‘The Pursuit of God’ – Book Review

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This was a difficult read. Not in a negative sense but in a more literal sense. The message was dense and full of serious theology. I loved it! I love books like that, but it was hard to digest. It was hard because it got me at the heart, the centre of my whole being and caused me to really ponder on how much my heart really longs for God…

This post will be a review on the wonderful book, ‘The Pursuit of God’ by A. W. Tozer.

“Be thou exalted” is the language of victorious spiritual experience. It is the little key to unlock the door to great treasures of grace. A. W. Tozer, The Pursuit of God, page 78.

Content

  1. Unfolding thoughts. Tozer writes this book as though it were a collection of letters or journal entries of his findings and deeper understanding of God. I love that, personally, because I can relate to that style of writing. I love to write of what the Lord is teaching me in my journal as a way of keeping track of the lessons taught and also as a way of thinking through my thought processes and clearly laying them out.
  2. It challenges you. As I mentioned briefly above, this book got to the heart of the matter. It’s title alone ‘The Pursuit of God’ allows you to recognise that this is an ongoing journey if you will, a battle. Through the Christian walk it can sometimes feel like that, where you are fighting to see clearly and to stay focused on the prize – eternity with Our Father, knowing Him more and more – forever. It makes you examine your own heart (besides, if a openly Christian book does not do this you have to question why not?!)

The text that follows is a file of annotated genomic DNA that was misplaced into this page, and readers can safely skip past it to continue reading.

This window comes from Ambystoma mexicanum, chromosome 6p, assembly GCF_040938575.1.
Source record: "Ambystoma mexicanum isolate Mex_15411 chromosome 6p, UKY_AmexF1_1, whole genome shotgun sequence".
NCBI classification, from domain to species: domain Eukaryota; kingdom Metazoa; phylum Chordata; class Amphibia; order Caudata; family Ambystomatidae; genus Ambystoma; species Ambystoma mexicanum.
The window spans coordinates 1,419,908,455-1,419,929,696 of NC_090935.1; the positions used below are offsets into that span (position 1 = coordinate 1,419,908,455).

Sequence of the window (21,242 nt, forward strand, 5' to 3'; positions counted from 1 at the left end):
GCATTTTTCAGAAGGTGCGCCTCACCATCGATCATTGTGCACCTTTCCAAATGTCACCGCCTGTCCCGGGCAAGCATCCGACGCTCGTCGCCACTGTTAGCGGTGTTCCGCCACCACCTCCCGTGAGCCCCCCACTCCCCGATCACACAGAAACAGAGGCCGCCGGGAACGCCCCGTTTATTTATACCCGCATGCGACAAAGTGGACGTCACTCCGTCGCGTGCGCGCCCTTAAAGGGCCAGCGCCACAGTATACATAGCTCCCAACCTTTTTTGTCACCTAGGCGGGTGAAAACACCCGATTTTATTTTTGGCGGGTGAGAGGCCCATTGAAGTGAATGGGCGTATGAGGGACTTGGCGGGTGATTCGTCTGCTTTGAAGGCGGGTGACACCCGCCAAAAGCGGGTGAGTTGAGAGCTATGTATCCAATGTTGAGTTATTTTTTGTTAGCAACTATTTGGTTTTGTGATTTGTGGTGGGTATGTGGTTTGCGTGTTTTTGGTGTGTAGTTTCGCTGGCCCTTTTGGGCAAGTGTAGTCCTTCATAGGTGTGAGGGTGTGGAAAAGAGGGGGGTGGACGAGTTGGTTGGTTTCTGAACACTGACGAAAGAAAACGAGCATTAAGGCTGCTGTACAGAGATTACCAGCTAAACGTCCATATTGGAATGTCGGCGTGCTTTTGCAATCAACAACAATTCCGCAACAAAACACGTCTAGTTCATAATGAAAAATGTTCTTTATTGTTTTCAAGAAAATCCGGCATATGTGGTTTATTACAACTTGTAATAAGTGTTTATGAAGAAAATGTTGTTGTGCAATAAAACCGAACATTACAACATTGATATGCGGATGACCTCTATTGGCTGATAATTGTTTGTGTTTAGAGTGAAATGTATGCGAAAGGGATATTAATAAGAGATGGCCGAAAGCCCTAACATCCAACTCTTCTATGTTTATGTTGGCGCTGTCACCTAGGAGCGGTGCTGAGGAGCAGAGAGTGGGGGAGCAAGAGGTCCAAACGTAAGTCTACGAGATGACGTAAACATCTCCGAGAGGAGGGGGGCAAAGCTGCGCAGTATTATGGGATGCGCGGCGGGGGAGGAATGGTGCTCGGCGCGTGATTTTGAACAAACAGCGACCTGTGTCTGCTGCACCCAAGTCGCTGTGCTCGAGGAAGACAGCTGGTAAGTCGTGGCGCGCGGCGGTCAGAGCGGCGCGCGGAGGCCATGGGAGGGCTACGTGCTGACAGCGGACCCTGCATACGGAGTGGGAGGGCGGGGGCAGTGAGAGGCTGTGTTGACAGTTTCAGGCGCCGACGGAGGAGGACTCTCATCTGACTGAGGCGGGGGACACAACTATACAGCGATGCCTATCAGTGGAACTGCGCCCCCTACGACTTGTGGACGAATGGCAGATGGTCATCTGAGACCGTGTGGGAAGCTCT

3. It uncovers the hunger past men of the faith had for God… and you desire that too! Whilst reading this book, many wonderment statements came into my mind. “This is so amazing, look what God downloaded into this man!”, “So powerful”, “I want to search God’s Scriptures and know more about this bit…” Pursuing God is truly about getting to know Him more, sitting in His Word, reading it for yourself and asking the Lord to break it down for you.

Let the average man be put to the proof on the question of who is above, and his true position will be exposed. Let him be forced into making a choice between God and money, between God and men, between God and personal ambition, God and self, God and human love, and God will take second place every time. Those other things will be exalted above. However the man may protest, the proof is in the choices he makes day after day throughout his life. A. W. Tozer, The Pursuit of God, page 78.

Style and Writing